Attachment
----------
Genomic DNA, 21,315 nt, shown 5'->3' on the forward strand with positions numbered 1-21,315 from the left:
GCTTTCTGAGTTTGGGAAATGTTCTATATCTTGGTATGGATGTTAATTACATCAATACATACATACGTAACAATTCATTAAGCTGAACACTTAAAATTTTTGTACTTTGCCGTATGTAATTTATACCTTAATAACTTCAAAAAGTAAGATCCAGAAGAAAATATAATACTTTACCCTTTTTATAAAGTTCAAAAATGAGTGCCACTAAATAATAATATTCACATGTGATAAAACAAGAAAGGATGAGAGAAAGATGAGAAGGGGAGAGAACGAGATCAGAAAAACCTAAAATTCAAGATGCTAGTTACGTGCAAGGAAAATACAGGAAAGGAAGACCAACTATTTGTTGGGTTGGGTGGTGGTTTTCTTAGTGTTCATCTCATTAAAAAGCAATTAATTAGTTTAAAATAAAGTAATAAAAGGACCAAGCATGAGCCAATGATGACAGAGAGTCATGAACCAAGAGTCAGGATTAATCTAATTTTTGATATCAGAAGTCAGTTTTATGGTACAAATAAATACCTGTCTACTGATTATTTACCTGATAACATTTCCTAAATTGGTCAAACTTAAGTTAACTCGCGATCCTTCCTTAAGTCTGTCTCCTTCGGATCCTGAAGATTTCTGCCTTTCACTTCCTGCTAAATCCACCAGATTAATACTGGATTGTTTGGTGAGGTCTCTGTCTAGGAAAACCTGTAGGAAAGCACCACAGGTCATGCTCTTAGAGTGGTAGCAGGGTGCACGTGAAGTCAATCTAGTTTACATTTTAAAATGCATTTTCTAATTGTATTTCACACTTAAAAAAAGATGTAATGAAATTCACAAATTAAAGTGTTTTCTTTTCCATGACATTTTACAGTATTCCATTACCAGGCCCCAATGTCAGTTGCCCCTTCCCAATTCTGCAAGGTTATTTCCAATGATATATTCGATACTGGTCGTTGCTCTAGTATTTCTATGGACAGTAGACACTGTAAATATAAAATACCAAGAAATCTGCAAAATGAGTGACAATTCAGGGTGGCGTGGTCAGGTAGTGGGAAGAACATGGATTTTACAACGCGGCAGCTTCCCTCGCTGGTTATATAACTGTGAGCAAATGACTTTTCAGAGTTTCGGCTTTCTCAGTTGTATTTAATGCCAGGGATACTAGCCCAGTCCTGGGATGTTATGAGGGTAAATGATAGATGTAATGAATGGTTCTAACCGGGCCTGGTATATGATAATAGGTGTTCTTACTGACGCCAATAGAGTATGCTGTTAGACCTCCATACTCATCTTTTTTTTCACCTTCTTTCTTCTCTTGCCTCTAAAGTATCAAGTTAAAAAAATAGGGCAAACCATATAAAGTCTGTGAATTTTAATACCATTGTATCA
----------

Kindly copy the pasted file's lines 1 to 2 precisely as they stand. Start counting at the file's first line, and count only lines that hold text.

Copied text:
Genomic DNA, 21,315 nt, shown 5'->3' on the forward strand with positions numbered 1-21,315 from the left:
GCTTTCTGAGTTTGGGAAATGTTCTATATCTTGGTATGGATGTTAATTACATCAATACATACATACGTAACAATTCATTAAGCTGAACACTTAAAATTTTTGTACTTTGCCGTATGTAATTTATACCTTAATAACTTCAAAAAGTAAGATCCAGAAGAAAATATAATACTTTACCCTTTTTATAAAGTTCAAAAATGAGTGCCACTAAATAATAATATTCACATGTGATAAAACAAGAAAGGATGAGAGAAAGATGAGAAGGGGAGAGAACGAGATCAGAAAAACCTAAAATTCAAGATGCTAGTTACGTGCAAGGAAAATACAGGAAAGGAAGACCAACTATTTGTTGGGTTGGGTGGTGGTTTTCTTAGTGTTCATCTCATTAAAAAGCAATTAATTAGTTTAAAATAAAGTAATAAAAGGACCAAGCATGAGCCAATGATGACAGAGAGTCATGAACCAAGAGTCAGGATTAATCTAATTTTTGATATCAGAAGTCAGTTTTATGGTACAAATAAATACCTGTCTACTGATTATTTACCTGATAACATTTCCTAAATTGGTCAAACTTAAGTTAACTCGCGATCCTTCCTTAAGTCTGTCTCCTTCGGATCCTGAAGATTTCTGCCTTTCACTTCCTGCTAAATCCACCAGATTAATACTGGATTGTTTGGTGAGGTCTCTGTCTAGGAAAACCTGTAGGAAAGCACCACAGGTCATGCTCTTAGAGTGGTAGCAGGGTGCACGTGAAGTCAATCTAGTTTACATTTTAAAATGCATTTTCTAATTGTATTTCACACTTAAAAAAAGATGTAATGAAATTCACAAATTAAAGTGTTTTCTTTTCCATGACATTTTACAGTATTCCATTACCAGGCCCCAATGTCAGTTGCCCCTTCCCAATTCTGCAAGGTTATTTCCAATGATATATTCGATACTGGTCGTTGCTCTAGTATTTCTATGGACAGTAGACACTGTAAATATAAAATACCAAGAAATCTGCAAAATGAGTGACAATTCAGGGTGGCGTGGTCAGGTAGTGGGAAGAACATGGATTTTACAACGCGGCAGCTTCCCTCGCTGGTTATATAACTGTGAGCAAATGACTTTTCAGAGTTTCGGCTTTCTCAGTTGTATTTAATGCCAGGGATACTAGCCCAGTCCTGGGATGTTATGAGGGTAAATGATAGATGTAATGAATGGTTCTAACCGGGCCTGGTATATGATAATAGGTGTTCTTACTGACGCCAATAGAGTATGCTGTTAGACCTCCATACTCATCTTTTTTTTCACCTTCTTTCTTCTCTTGCCTCTAAAGTATCAAGTTAAAAAAATAGGGCAAACCATATAAAGTCTGTGAATTTTAATACCATTGTATCA